Milestones from Forty Years of NEH

Humanities, September/October 2005 | Go to article overview

Milestones from Forty Years of NEH


1965

Claibome Pell introduces a bill that creates the National Foundation on the Arts and Humanities, President Johnson signs the bill on September 29, 1965.

1966

Barnaby C. Keeney becomes the first chaiman of the National Endowment for the Humanities.

First two grants go to the American Society of Papyrologists and the American Council of Learned Societies.

1967

Work begins on the letters of Supreme Court Justice Louis Brandeis.

1968

First volume of The Collected Writings of Walt Whitman published.

University of Texas excavates part of Corinth.

1969

Dumas Malone completes first volume of Jefferson and His Time.

Work begins on The Papers of George Washington

1970

The thirteen-part series Civilisation airs.

Foxfire recounts Appalachian history and culture.

1971

Work begins on The Dictionary of American Regional English.

State humanities councils begin with test models in six states: Georgia, Maine, Missouri, Oklahoma, Oregon, and Wyoming.

1972

First Jefferson Lecture is delivered by Lionel Trilling, "Mind and the Modern World."

Digitizing of the Thesaurus Linguae Graecae begins.

1973

Summer Seminars for College Teachers program begins.

Impressionist and postimpressionist masterpieces from Soviet Union tour U.S.

1974

First volume of The Papers of John Marshall published.

1975

Jefferson and His Time by Dumas Malone wins Pulitzer.

"Archaeological Treasures from the People's Republic of China" opens.

Work begins on the papers of Jane Addams of Hull-House.

1976

"The Treasures of Tutankhamen" becomes first American blockbuster exhibition.

Adams Chronicles wins four Emmys.

1977

Edith Who/ton: A Biography by R.W.B. Lewis wins Pulitzer.

1978

Slavery and Human Progress by David Brion Davis wins Pulitzer, Bancroft, and National Book Award.

"Pompeii AD 79" exhibition opens.

1979

The Dred Scott Cose by Don E. Fehrenbacher wins Pulitzer.

The Frederick Douglass Papers published.

James McGregor Burns publishes Political Parties in America.

Work begins on revision of English Short-Title Catalog.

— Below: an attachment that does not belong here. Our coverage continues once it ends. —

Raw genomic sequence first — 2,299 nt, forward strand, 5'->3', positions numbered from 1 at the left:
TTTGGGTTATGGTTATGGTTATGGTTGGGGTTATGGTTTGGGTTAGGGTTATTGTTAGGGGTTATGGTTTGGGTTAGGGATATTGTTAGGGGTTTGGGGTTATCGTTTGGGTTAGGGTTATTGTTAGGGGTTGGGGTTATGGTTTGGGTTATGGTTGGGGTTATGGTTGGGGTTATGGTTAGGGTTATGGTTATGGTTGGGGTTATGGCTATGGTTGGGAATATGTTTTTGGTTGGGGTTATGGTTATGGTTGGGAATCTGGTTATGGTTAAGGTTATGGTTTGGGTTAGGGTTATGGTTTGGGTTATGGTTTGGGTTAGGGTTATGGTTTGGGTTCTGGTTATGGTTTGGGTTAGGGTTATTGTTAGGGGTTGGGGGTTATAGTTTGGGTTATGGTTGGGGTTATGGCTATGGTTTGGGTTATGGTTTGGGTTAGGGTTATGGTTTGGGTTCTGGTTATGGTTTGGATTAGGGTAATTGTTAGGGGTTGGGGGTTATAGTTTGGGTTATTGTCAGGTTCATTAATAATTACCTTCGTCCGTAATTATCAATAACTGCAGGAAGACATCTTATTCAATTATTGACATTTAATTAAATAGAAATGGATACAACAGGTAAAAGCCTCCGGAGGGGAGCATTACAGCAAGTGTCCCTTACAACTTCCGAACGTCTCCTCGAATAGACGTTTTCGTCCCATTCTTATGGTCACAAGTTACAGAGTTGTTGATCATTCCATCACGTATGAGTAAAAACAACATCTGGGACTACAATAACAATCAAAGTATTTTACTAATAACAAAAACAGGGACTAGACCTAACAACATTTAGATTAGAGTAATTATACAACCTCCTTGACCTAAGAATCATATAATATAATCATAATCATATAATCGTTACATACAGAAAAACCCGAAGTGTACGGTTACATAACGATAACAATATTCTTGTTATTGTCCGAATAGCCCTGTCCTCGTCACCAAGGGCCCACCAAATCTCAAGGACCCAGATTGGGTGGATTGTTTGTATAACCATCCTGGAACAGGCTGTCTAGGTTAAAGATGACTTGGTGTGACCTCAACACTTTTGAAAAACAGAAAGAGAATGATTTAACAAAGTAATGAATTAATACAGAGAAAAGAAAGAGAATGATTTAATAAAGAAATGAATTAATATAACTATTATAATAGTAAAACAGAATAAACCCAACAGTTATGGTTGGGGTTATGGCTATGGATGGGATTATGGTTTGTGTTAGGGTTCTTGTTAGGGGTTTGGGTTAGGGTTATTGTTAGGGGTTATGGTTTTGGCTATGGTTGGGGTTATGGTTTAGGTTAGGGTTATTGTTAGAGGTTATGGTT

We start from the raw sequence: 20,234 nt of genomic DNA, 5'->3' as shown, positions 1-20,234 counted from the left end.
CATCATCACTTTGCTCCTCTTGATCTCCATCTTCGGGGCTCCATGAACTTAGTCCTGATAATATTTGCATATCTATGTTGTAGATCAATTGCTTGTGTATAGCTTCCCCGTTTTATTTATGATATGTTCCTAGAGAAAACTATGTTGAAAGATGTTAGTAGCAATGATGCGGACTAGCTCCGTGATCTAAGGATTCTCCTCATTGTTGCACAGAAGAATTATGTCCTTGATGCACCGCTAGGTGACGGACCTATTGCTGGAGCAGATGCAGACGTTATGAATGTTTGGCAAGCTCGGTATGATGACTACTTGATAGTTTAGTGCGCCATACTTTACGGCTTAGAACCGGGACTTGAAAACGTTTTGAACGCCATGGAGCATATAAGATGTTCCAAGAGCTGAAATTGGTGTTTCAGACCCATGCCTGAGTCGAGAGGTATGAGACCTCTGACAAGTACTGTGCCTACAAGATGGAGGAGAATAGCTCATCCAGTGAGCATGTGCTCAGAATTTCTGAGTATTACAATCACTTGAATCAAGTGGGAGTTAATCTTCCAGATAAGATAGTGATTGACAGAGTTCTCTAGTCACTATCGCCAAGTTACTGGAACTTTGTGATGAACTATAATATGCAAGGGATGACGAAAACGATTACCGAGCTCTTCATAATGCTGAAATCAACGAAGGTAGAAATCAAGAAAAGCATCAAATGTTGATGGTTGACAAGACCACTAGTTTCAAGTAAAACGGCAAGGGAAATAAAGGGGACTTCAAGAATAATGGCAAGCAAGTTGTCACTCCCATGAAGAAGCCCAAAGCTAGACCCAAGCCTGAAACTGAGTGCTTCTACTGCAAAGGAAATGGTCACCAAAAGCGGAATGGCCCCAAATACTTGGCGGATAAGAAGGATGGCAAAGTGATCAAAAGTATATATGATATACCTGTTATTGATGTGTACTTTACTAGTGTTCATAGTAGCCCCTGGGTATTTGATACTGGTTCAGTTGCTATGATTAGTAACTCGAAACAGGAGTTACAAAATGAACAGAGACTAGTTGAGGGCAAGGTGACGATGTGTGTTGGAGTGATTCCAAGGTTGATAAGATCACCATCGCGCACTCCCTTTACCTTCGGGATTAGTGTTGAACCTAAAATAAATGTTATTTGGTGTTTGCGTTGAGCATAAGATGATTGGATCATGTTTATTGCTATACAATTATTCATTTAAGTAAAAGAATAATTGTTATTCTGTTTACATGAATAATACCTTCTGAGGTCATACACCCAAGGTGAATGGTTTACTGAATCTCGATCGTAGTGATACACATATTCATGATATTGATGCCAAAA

1980

"The Great Bronze Age of China" tours country.

1981

First volume of The Journals of Henry David Thoreau published.

1982

U.S. Newspaper Program starts microfilming 67.5 million pages.

Library of America debuts with first four volumes.

The Historical Atlas of Congressional Districts in the United States Congress, 1789-1983 published.

1983

First volume of Coptic Encyclopedia published.

First volume of Encyclopedia of Islam published.

Encyclopedia lronica published.

1984

State humanities councils of North Dakota, Nebraska, Kansas, and South Dakota start modern Chautauqua movement.

"The Sun King: Louis XIV and the New World" debuts.

1985 "

The Stone Carvers wins Academy Award.

First volume of The Correspondence of Charles Darwin published.

1986

Bicentennial Bookshelf Program established.

Maya book Popul Vuh wins PEN Translation Prize for Poetry.

Work begins on four-volume edition of Dead Sea Scrolls.

Cathedral airs.

First two volumes of The Cambridge History of China published.

1987

First volume of The Collected Rafters of Albert Einstein published.

Voyagers to the West by Bernard Bailyn wins Pulitzer.

1988

"The Art of Paul Gauguin" opens.

Work begins on microfilming three million brittle books.

1989

"Goya and the Spirit of Enlightenment" opens.

First volume of The Papers of Thomas A. Edison published.

Final volume of The Papers of Daniel Webster published. …

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